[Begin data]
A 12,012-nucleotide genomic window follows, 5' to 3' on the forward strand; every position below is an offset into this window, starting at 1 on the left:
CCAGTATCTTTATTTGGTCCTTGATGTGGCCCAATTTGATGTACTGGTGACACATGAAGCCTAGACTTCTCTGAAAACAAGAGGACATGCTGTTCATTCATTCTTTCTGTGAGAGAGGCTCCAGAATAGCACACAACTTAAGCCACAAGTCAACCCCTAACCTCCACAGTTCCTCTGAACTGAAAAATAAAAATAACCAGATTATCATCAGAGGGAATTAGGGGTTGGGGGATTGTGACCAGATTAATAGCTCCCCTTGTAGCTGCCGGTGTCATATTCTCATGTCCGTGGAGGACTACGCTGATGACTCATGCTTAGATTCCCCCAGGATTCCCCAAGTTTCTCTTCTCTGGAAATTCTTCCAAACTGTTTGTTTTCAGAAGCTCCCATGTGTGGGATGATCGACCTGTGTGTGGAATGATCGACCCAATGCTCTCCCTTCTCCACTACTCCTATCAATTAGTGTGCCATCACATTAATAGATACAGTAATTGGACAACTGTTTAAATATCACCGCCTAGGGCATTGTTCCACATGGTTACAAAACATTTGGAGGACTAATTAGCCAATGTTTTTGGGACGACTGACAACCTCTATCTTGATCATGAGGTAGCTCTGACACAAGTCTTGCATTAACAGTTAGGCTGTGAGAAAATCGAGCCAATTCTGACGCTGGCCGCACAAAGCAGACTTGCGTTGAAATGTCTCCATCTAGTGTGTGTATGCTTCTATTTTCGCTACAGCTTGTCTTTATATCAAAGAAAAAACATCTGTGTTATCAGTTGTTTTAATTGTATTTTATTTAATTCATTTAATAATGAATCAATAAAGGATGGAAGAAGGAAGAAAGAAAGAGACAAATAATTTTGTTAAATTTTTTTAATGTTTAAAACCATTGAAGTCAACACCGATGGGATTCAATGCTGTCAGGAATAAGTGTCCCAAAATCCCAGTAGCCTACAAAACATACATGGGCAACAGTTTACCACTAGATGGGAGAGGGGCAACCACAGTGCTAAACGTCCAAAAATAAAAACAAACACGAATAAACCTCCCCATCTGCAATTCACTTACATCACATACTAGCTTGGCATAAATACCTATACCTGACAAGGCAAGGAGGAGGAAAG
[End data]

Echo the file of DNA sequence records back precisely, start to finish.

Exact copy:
A 12,012-nucleotide genomic window follows, 5' to 3' on the forward strand; every position below is an offset into this window, starting at 1 on the left:
CCAGTATCTTTATTTGGTCCTTGATGTGGCCCAATTTGATGTACTGGTGACACATGAAGCCTAGACTTCTCTGAAAACAAGAGGACATGCTGTTCATTCATTCTTTCTGTGAGAGAGGCTCCAGAATAGCACACAACTTAAGCCACAAGTCAACCCCTAACCTCCACAGTTCCTCTGAACTGAAAAATAAAAATAACCAGATTATCATCAGAGGGAATTAGGGGTTGGGGGATTGTGACCAGATTAATAGCTCCCCTTGTAGCTGCCGGTGTCATATTCTCATGTCCGTGGAGGACTACGCTGATGACTCATGCTTAGATTCCCCCAGGATTCCCCAAGTTTCTCTTCTCTGGAAATTCTTCCAAACTGTTTGTTTTCAGAAGCTCCCATGTGTGGGATGATCGACCTGTGTGTGGAATGATCGACCCAATGCTCTCCCTTCTCCACTACTCCTATCAATTAGTGTGCCATCACATTAATAGATACAGTAATTGGACAACTGTTTAAATATCACCGCCTAGGGCATTGTTCCACATGGTTACAAAACATTTGGAGGACTAATTAGCCAATGTTTTTGGGACGACTGACAACCTCTATCTTGATCATGAGGTAGCTCTGACACAAGTCTTGCATTAACAGTTAGGCTGTGAGAAAATCGAGCCAATTCTGACGCTGGCCGCACAAAGCAGACTTGCGTTGAAATGTCTCCATCTAGTGTGTGTATGCTTCTATTTTCGCTACAGCTTGTCTTTATATCAAAGAAAAAACATCTGTGTTATCAGTTGTTTTAATTGTATTTTATTTAATTCATTTAATAATGAATCAATAAAGGATGGAAGAAGGAAGAAAGAAAGAGACAAATAATTTTGTTAAATTTTTTTAATGTTTAAAACCATTGAAGTCAACACCGATGGGATTCAATGCTGTCAGGAATAAGTGTCCCAAAATCCCAGTAGCCTACAAAACATACATGGGCAACAGTTTACCACTAGATGGGAGAGGGGCAACCACAGTGCTAAACGTCCAAAAATAAAAACAAACACGAATAAACCTCCCCATCTGCAATTCACTTACATCACATACTAGCTTGGCATAAATACCTATACCTGACAAGGCAAGGAGGAGGAAAG